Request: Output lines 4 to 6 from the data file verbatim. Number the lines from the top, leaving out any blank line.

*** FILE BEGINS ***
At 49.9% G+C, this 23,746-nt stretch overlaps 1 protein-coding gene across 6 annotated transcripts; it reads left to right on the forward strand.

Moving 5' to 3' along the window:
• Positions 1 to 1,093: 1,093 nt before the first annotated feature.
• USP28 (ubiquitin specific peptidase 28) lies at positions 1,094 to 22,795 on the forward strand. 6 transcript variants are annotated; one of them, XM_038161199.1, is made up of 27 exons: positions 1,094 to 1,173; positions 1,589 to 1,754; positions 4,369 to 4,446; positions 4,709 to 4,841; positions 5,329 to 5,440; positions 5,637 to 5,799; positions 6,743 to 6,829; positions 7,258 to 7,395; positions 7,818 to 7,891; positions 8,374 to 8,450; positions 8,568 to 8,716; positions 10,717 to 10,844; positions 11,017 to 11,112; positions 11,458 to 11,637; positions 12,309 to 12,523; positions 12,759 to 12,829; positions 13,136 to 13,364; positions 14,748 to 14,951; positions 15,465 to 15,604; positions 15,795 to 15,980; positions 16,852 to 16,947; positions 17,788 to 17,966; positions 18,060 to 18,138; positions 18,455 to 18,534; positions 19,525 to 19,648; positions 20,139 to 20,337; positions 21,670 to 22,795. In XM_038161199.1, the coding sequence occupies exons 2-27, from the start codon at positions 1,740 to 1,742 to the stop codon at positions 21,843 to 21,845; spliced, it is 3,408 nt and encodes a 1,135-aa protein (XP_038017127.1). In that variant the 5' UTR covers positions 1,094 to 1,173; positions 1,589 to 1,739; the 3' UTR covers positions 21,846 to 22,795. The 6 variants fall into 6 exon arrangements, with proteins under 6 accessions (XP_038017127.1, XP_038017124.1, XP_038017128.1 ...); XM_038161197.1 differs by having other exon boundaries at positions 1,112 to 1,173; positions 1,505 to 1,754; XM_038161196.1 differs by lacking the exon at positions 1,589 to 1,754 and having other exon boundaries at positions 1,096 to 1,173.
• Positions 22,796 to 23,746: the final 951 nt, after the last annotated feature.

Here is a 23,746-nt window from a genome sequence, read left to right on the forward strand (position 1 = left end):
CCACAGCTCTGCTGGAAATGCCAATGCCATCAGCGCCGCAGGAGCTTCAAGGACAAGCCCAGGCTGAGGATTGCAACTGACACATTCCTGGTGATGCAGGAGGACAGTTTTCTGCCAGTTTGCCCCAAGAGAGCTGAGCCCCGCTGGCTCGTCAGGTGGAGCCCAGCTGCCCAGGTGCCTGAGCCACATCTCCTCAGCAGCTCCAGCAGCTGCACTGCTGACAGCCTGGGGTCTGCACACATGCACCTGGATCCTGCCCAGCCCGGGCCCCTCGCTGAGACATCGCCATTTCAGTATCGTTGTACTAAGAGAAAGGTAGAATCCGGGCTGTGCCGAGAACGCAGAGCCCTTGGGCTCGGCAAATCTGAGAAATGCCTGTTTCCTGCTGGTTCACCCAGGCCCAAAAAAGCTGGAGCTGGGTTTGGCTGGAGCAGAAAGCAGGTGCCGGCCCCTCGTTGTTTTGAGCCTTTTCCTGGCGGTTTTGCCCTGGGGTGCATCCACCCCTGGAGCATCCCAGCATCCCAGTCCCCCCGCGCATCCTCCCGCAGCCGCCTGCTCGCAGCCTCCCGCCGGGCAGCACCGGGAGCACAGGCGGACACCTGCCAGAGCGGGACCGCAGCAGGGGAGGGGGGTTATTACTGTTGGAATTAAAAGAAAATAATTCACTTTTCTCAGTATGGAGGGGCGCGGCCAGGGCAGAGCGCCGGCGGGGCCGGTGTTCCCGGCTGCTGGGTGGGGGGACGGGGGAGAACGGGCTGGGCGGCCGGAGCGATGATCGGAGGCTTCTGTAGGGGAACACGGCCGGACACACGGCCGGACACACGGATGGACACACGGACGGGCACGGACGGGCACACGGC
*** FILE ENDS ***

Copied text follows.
• USP28 (ubiquitin specific peptidase 28) lies at positions 1,094 to 22,795 on the forward strand. 6 transcript variants are annotated; one of them, XM_038161199.1, is made up of 27 exons: positions 1,094 to 1,173; positions 1,589 to 1,754; positions 4,369 to 4,446; positions 4,709 to 4,841; positions 5,329 to 5,440; positions 5,637 to 5,799; positions 6,743 to 6,829; positions 7,258 to 7,395; positions 7,818 to 7,891; positions 8,374 to 8,450; positions 8,568 to 8,716; positions 10,717 to 10,844; positions 11,017 to 11,112; positions 11,458 to 11,637; positions 12,309 to 12,523; positions 12,759 to 12,829; positions 13,136 to 13,364; positions 14,748 to 14,951; positions 15,465 to 15,604; positions 15,795 to 15,980; positions 16,852 to 16,947; positions 17,788 to 17,966; positions 18,060 to 18,138; positions 18,455 to 18,534; positions 19,525 to 19,648; positions 20,139 to 20,337; positions 21,670 to 22,795. In XM_038161199.1, the coding sequence occupies exons 2-27, from the start codon at positions 1,740 to 1,742 to the stop codon at positions 21,843 to 21,845; spliced, it is 3,408 nt and encodes a 1,135-aa protein (XP_038017127.1). In that variant the 5' UTR covers positions 1,094 to 1,173; positions 1,589 to 1,739; the 3' UTR covers positions 21,846 to 22,795. The 6 variants fall into 6 exon arrangements, with proteins under 6 accessions (XP_038017127.1, XP_038017124.1, XP_038017128.1 ...); XM_038161197.1 differs by having other exon boundaries at positions 1,112 to 1,173; positions 1,505 to 1,754; XM_038161196.1 differs by lacking the exon at positions 1,589 to 1,754 and having other exon boundaries at positions 1,096 to 1,173.
• Positions 22,796 to 23,746: the final 951 nt, after the last annotated feature.

Here is a 23,746-nt window from a genome sequence, read left to right on the forward strand (position 1 = left end):